On top of that, everything is mapped out a little too simplistically. Most of the maps will feature your small, insignificant base, a hill somewhere in the center, and an enemy building with turrets around it; usually just a stones-throw away from your base. Yes, somehow, the enemy managed to hide a listening post just on the other side of a hill from yours. Oh, the Super Advanced Technology of the future!
That aside, the gameplay is actually really satisfying. The missions, despite being set in very similar locations, all have a slightly distinctive feel to each of them. From doing patrols, attacking an enemy base, deflecting an attack on your base, hunting down transports, and downloading virus's into aforementioned listening posts; all of the missions require a different strategy to complete.
One of the clearest parts of the game where strategics comes into play is setting up prior to missions, particularly in weapons selections. EarthSiege requires you to pick weapons based on a balance of firepower, ammo capacity, energy consumption, reload time, and the cost to repair/replace it should it be damaged. While it seems simple at first, it gets much more tricky later in the game when enemies start shooting the weapons off of you before they destroy your HERC. Energy weapons drain power, preventing shields from recharging. Chain-guns don't use power, but they either do a pathetic amount of damage or carry very little ammunition.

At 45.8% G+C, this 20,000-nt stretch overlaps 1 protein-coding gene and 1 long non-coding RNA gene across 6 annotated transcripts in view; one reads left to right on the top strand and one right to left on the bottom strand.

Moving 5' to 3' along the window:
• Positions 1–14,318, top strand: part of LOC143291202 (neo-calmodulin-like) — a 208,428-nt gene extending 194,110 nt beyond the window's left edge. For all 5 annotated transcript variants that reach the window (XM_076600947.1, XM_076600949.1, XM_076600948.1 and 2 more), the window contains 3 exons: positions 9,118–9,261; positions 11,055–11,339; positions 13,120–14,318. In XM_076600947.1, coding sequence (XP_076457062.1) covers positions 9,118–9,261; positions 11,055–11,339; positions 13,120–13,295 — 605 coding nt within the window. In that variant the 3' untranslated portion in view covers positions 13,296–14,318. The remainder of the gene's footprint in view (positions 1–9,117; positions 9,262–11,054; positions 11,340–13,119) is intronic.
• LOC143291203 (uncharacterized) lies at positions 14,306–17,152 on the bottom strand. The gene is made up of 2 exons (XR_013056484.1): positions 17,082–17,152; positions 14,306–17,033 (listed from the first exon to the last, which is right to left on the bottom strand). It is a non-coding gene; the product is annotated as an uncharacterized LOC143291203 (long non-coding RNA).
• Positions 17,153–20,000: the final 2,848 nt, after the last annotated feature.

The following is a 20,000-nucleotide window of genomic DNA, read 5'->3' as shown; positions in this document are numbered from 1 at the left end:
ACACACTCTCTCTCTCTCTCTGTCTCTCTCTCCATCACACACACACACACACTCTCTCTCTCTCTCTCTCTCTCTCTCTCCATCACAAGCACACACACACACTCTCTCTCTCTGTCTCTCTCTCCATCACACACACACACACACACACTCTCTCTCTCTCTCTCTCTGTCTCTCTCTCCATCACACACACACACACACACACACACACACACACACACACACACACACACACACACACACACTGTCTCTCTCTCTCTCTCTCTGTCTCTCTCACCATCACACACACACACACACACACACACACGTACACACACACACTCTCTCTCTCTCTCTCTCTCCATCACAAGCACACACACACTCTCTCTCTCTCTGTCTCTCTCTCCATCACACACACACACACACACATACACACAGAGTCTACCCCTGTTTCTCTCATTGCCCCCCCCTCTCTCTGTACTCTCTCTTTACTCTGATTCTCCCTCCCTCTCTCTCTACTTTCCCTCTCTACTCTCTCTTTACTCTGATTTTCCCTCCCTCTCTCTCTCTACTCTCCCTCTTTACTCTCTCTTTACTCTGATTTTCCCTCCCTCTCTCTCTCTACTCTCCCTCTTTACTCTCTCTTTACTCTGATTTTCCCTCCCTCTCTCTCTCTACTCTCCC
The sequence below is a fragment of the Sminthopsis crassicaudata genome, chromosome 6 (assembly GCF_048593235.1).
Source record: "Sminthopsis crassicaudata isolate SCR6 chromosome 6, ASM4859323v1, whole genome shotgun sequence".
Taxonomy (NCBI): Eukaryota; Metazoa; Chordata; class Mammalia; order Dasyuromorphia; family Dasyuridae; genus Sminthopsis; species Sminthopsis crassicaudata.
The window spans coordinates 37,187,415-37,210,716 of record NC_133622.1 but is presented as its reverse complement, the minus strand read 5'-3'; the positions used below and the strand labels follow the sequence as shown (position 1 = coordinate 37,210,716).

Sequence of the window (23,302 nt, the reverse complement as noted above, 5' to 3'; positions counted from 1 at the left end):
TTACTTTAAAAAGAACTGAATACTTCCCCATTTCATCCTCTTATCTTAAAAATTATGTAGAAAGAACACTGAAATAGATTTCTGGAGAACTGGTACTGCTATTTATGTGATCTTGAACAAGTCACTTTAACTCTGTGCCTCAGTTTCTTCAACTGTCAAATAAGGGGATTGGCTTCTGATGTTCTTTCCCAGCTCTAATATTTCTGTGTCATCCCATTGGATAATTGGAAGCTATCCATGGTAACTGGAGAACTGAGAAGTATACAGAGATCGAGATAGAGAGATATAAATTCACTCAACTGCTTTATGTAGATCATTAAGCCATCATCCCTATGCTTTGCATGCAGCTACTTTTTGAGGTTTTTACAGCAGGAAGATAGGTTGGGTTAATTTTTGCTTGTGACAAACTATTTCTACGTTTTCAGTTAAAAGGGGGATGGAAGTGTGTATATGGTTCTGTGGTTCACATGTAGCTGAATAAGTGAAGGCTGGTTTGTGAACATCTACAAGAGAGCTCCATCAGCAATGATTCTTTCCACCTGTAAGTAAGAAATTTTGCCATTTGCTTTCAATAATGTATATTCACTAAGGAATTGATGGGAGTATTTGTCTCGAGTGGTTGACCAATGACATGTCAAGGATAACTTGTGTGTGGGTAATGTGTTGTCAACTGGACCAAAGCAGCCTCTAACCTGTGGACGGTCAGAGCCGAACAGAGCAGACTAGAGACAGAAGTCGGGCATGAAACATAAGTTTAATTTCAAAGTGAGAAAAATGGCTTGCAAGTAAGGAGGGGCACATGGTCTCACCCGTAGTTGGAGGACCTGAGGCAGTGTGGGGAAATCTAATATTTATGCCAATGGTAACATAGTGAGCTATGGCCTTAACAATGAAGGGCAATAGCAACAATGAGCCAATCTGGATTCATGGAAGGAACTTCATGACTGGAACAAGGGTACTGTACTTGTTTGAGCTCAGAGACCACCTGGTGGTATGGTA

The same goes for building and using the HERC's.You can build light, fast HERC's that carry few weapons and have little armor, or you can build gigantic, heavily armored monsters that carry many guns; but they cost loads to build and arm, and move about as fast as hardening syrup. Fortunately, the developer decided to make the game fair, and carries the same principles over to the enemy side. The only time this balance is NOT present is when, in the 5th mission, you are tossed into a flying HERC (called the "Razor") that carries almost no weaponry, has armor made of duct-tape, and is so clunky to control that you'll kill more Cybrids by hitting them than shooting. I wish I was making up that last part.
Which brings me to the last part, the controls. Never have I seen controls that span an entire keyboard AND hate you. When controlling the HERC, you have controls to spin the top-half right and left, acceleration/deceleration, tilt-up and tilt-down, fire, tracking (which ALSO uses power) with 4 different tracking selections, 7 different squad commands (which take another key just to transmit), missile controls, status screens for you AND your squad, and 3 possible weapon combinations you can pre-set and cycle through. Hitting ESC will bring you to a radar screen, which has it's own separate key-settings that, seeing that I can't figure them out after 15 years, are just a waste of time.
Some of this is made easier through use of the mouse, but switching between the keyboard and mouse during an in-game fight has gotten me killed. A LOT.
EarthSiege came from a then over-used genre of games, but managed to bring something new to it. Though the first one is simple and dull, EarthSiege 2 is still a fun, challenging game, and well-worth the very low prices it goes for nowadays. If you can run games designed for Windows 98, are alright with low-res graphics, and don't mind a complicated control scheme, I heartily recommend you pick this game up.
If you enjoyed this review, please tell me! And if you have any suggestions for future games to get for my back-room, let me know!